He ran to help her and as she tried to stand he held her down. "She was struggling, kicking and kept on calling my name," he said at his African trial. “I sat on her stomach and was trying to keep her from moving. I managed to get a towel and folded it underneath her head. She still struggled. I was shouting at her not to move. Some time later she did not struggle. I got up — I heard some people shouting — I shouted to the people and signaled to them to come to assist me. No one came.”

Finally he placed her in the shade and went for help, but people threw sticks at him, shouted and snatched his bicycle. He tried to run towards the nearby town of Maswa, but others surrounded and stopped him. Desperate now, he sent a student of his to get the school headmaster.

But when the help arrived, it was too late. He returned to the hill and found that Peverley had died.

The trial

Kinsey’s trial lasted three weeks. The courtroom was filled — mostly with Peace Corps Volunteers from Tanzania and other countries.

According to Ededen Effiwatt, the Nigerian-born Senior State Attorney, Kinsey had induced his wife to go with him for a picnic, and had concealed the piece of iron wrapped in a towel in a picnic basket. They had ridden on their bicycles to lonely, rock-strewn Impala Hill, two miles from their school.

Once there, Kinsey had taken his wife between two huge boulders where he had set upon her, beating her on the head with the piece of iron. There was fierce fighting between them, but Peverley was soon overpowered. Apart from the piece of iron he also made use of a stone to kill his wife, Mr. Effiwatt alleged.

Effiwatt claimed that Kinsey’s diary, that the police had found in the couples’ house, contained written passages that tended to show unfaithfulness and implied a murder motive. The passages were not, however, Kinsey’s own prose. They were taken from Wright Morris’ novel, Ceremony in Lone Tree. Kinsey said he had simply copied the passages as examples of fine writing, and that they had nothing to do with questions of infidelity in his marriage. In fact, he told the court, he had never suspected his wife of being unfaithful to him, and that he loved her. He said that he had copied the extracts because they reflected a character in the book, were particularly descriptive or they were humorous. He said he often did this, and had kept similar notebooks over a period of years.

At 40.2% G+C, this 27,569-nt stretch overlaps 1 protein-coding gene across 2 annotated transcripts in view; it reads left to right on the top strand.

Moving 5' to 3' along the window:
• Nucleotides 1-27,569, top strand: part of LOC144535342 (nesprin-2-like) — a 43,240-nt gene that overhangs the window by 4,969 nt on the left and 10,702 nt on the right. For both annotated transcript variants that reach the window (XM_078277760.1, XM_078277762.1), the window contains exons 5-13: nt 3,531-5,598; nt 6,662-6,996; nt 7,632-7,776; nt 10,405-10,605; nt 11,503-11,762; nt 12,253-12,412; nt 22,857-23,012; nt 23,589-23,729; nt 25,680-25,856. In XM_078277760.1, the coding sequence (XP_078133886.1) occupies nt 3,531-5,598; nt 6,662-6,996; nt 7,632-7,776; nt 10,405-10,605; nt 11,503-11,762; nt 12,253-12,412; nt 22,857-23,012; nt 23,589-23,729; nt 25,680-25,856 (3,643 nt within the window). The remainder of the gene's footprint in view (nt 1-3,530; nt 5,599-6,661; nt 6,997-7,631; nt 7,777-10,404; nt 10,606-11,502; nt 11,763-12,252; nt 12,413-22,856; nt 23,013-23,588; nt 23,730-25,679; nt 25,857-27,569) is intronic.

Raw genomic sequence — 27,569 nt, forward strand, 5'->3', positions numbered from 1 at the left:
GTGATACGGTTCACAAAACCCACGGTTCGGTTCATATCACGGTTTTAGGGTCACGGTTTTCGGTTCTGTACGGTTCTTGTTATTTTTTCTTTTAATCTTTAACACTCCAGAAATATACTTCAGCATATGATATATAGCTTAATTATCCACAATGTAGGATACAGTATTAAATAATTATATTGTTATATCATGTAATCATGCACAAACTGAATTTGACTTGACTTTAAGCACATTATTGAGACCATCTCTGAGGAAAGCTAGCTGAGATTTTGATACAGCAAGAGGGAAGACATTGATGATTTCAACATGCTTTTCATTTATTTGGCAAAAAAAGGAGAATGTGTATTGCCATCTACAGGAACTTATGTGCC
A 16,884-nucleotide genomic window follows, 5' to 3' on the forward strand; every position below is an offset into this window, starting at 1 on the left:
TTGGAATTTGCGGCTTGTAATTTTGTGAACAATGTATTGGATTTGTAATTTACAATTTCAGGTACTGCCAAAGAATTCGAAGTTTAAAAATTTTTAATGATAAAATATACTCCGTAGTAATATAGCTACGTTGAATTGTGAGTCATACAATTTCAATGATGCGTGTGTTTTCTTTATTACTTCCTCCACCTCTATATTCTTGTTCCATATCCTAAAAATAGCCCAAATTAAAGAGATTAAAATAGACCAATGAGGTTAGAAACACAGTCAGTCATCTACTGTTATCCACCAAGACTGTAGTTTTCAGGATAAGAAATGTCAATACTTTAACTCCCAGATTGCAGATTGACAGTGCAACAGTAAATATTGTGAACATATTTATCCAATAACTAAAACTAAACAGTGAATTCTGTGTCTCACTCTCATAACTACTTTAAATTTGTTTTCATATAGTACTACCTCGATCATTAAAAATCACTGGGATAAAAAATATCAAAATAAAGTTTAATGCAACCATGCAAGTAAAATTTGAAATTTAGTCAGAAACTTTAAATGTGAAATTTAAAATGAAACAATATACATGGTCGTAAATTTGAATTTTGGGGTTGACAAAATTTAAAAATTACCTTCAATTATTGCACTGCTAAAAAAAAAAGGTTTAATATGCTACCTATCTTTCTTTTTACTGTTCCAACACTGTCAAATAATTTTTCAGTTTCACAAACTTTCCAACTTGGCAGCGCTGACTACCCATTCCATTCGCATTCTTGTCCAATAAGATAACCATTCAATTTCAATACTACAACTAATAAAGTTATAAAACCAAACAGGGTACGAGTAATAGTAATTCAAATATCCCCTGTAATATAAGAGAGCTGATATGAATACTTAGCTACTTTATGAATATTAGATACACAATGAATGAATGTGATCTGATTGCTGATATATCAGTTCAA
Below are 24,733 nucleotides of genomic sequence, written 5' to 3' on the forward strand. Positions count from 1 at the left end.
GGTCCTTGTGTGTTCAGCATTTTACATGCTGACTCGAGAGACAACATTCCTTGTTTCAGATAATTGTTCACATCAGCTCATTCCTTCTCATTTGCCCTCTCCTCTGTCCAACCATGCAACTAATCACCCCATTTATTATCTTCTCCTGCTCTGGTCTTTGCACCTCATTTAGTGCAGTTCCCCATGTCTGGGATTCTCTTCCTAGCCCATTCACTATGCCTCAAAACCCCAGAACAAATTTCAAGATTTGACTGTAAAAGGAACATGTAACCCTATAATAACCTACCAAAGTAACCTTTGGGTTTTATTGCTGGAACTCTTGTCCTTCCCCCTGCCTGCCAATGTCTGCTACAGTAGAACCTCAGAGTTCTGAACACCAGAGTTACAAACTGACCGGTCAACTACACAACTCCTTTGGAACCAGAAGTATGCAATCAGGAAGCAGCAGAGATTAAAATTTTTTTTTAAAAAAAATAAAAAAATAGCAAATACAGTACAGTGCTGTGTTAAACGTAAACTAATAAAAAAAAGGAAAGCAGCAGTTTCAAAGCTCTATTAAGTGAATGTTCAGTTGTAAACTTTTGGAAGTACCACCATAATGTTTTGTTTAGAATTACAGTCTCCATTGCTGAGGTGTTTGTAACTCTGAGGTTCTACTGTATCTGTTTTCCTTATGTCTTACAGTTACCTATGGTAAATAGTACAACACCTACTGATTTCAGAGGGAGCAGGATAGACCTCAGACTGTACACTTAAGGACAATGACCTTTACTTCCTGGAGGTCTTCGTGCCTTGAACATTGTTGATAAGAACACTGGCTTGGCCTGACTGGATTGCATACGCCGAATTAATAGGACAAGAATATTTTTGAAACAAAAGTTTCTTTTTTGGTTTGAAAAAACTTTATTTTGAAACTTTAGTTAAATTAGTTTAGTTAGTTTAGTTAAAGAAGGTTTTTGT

A prosecution witness claimed in court that he had seen two people fighting from a distance of 140 yards. He said he saw a woman fall on the ground and there was a white man on top beating her with a “black tool.”

The case, however, turned on two defense testimonies.

A Nairobi pathologist testified that Peverley’s injuries were more likely to have been caused by a fall than by bludgeoning. And then on the closing day, in a dramatic gesture by the defense, Peverley’s mother, who had flown in from her home in Connecticut, testified that her daughter’s marriage had been “very happy and comfortable.”

Referring to her daughter by her nickname of “Peppy," she told the court that she received many letters from Peppy and an occasional letter from her son-in-law during their time at Maswa. “I never had any letter indicating my daughter was unhappy in her marriage. None whatsoever. I was delighted with the marriage.” She said she had visited the couple at their school the year before, and “There was never any hint of trouble in their marriage.”

Two “assessors” (including a USAID official from Tanzania) recommended Kinsey’s acquittal, and British-born Judge Harold Platt brought in his judgment. Kinsey’s guilt, he ruled, had not been “proved beyond reasonable doubt.”

After the verdict

After having spent five months in jail (where he spent most of his time teaching English to fellow prisoners), Kinsey flew immediately home, saying only that he wanted to be reassigned to Tanzania.

Instead of being reassigned, Bill worked in PC/Washington for slightly more than a year, and then went to Stanford for an advance degree. Years later, remarried, he returned to West Africa as a relief worker.